• The fix_gcmc_molecule uses a little bit complex routine to replace the deleted molecules with an existing one with the highest tagid, so the simulation doesn’t run out of IDs. I did not go through that in detail.
  • In the fix_gcmc_molecule, a specific number of “other” molecules can be specified that are not included in the gcmc. These molecules have to be the ones with lowest molecule IDs and the water molecules must be the ones with the higher molecule IDs. E.g. in my case I excluded one molecule (the nanoparticle) from the gcmc.

I hope, this helps you at least a little bit.

Best whishes

Hi Jens. I was able to run the example problem you sent with fix gcmc and I saw the number of waters drop to a low level similar to what you saw. I also tried the same thing with the alternate definition of “zz” that doesn’t include the number of atoms factor, and I still saw similar behavior as you did.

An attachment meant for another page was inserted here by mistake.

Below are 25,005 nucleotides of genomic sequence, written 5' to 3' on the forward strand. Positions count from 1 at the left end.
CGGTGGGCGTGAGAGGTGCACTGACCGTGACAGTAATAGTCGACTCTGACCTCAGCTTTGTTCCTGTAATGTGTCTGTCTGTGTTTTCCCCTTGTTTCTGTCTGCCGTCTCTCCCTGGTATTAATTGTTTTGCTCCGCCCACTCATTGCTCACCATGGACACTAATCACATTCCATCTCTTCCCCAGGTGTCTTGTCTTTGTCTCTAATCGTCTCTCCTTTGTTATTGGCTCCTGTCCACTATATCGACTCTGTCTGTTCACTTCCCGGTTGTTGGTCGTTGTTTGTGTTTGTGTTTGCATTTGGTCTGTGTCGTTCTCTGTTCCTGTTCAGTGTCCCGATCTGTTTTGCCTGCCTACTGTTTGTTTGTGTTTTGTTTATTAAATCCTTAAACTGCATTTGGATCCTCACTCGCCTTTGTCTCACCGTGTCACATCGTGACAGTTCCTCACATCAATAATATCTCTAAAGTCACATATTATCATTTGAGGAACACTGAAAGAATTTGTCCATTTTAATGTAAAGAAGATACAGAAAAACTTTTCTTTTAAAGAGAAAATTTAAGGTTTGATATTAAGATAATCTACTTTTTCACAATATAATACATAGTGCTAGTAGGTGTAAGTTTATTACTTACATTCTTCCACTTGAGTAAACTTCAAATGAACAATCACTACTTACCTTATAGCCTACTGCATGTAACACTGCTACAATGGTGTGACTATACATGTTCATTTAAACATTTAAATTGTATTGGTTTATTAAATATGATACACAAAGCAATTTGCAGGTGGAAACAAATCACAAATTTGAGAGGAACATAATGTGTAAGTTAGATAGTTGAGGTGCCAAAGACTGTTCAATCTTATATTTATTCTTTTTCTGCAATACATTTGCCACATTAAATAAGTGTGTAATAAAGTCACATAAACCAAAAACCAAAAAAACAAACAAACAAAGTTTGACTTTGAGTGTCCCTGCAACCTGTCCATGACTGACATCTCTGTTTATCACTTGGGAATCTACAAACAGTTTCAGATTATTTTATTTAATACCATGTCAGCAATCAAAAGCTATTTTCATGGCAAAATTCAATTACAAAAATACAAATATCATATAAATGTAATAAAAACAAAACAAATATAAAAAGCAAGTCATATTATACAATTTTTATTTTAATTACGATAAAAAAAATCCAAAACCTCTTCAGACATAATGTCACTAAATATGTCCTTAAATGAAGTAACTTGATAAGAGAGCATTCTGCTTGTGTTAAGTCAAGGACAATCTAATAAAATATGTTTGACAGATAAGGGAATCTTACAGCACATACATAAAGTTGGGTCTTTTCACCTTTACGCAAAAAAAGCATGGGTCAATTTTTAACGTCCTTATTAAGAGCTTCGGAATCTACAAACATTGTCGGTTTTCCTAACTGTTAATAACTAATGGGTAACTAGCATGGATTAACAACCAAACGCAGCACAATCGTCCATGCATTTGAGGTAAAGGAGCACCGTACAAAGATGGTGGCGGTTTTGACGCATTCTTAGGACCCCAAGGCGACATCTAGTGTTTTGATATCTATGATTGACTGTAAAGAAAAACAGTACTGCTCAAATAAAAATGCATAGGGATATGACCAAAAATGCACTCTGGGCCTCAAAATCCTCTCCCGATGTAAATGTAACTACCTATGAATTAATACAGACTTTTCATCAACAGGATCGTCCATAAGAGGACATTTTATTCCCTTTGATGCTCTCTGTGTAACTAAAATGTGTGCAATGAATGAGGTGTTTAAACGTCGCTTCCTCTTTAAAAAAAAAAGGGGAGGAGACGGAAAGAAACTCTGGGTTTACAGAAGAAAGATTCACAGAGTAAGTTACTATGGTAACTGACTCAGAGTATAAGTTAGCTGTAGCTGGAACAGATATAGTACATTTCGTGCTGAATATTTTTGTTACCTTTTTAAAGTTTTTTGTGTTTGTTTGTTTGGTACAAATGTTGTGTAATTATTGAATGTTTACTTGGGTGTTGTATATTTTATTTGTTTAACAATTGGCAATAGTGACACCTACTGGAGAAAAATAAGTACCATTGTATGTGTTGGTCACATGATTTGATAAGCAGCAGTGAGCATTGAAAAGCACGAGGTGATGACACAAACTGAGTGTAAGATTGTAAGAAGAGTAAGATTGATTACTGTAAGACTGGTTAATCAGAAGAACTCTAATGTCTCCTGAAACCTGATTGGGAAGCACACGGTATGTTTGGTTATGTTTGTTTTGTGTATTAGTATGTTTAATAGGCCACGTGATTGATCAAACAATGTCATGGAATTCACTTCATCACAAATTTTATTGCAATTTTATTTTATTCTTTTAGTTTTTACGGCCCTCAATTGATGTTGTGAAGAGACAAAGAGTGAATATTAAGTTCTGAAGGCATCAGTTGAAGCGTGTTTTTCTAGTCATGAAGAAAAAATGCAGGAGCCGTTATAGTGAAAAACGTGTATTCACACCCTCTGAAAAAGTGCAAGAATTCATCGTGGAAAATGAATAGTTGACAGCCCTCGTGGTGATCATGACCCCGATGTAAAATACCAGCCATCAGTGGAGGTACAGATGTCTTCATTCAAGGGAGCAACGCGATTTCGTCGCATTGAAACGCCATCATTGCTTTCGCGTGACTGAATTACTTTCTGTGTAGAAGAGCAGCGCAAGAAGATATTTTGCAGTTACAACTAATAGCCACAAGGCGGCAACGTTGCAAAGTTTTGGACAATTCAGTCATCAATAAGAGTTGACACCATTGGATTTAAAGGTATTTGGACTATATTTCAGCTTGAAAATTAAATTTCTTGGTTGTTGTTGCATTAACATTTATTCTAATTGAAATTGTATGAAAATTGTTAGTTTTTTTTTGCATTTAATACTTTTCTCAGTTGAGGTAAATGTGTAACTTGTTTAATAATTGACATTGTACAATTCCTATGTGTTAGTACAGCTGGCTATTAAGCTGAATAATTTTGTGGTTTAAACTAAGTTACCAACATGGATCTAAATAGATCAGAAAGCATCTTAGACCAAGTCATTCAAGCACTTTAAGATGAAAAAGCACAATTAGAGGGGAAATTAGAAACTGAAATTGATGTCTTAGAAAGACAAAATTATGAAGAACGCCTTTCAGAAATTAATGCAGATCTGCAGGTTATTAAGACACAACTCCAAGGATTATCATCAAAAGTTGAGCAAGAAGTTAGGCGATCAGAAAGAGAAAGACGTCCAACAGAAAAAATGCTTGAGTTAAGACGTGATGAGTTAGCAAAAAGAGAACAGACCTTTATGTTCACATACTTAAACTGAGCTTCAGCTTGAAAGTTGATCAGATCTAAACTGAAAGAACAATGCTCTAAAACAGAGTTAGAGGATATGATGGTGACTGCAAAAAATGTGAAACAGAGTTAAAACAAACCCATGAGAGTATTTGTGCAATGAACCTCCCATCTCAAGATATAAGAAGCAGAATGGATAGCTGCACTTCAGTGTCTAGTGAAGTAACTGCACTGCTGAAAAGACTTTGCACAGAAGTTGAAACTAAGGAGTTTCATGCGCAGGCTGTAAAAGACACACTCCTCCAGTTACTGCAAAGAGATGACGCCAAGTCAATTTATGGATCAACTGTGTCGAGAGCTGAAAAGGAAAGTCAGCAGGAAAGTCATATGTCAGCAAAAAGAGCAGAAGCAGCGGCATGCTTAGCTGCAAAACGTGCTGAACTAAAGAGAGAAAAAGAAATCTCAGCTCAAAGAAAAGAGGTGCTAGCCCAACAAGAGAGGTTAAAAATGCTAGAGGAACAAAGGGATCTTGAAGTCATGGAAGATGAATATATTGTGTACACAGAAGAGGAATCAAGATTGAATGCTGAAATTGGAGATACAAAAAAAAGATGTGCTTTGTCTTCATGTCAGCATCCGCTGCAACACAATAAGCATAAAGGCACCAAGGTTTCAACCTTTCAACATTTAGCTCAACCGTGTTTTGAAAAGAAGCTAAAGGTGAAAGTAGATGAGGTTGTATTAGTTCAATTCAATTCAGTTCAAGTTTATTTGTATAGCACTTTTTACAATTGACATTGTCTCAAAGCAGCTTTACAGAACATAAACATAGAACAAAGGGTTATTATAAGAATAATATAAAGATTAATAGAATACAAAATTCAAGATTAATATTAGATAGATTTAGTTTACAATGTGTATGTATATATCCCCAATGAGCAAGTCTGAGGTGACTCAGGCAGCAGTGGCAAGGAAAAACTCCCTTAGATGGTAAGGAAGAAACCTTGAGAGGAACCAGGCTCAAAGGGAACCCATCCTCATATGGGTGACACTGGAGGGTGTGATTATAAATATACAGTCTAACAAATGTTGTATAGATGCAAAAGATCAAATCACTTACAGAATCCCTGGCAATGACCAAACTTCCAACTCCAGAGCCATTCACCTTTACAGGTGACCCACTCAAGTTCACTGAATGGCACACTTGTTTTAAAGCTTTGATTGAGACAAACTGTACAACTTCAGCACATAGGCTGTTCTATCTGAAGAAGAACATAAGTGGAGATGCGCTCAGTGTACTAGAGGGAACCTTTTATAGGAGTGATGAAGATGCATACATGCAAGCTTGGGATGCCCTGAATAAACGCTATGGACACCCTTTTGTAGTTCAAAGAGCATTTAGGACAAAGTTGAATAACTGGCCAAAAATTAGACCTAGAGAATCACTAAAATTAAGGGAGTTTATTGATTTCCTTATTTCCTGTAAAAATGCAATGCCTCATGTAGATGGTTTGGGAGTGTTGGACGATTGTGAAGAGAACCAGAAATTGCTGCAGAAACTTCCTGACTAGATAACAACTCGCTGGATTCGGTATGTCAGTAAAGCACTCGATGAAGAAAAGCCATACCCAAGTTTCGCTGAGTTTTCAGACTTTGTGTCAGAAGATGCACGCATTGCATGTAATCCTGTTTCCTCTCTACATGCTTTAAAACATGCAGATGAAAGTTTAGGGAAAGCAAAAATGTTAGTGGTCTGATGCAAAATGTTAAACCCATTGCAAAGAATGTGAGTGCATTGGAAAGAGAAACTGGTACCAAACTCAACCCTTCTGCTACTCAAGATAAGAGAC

Then I tried running the fix_gcmc_molecule code from Sabine, but ran into hangs and memory issues (probably due to code bugs) with output like this:

Step C_1 TotEng E_pair numberH2 3[1] 3[2] 3[3] 3[4] 3[5] 3[6]

1000 139.76335 -799386.41 -803695.02 1258 0 0 0 0 0 0

ERROR on proc 0: Failed to reallocate 201719808 bytes for array atom:f (…/memory.cpp:66)

application called MPI_Abort(MPI_COMM_WORLD, 1) - process 0

So I’m not able to do direct comparison between the two different versions, unfortunately.

In looking at the source code, I did notice that the details of how the molecule energies are computed are considerably different, so the difference probably lies there. It is possible that there’s a problem with the input you sent, but there’s likely at least one error in one or both of these versions of the fix gcmc code when running this particular problem.

I’d recommend outputting the computed insertion and deletion energy distributions and Boltzmann factors for both versions and comparing them. That might shed some light on what is going on here.

Best wishes,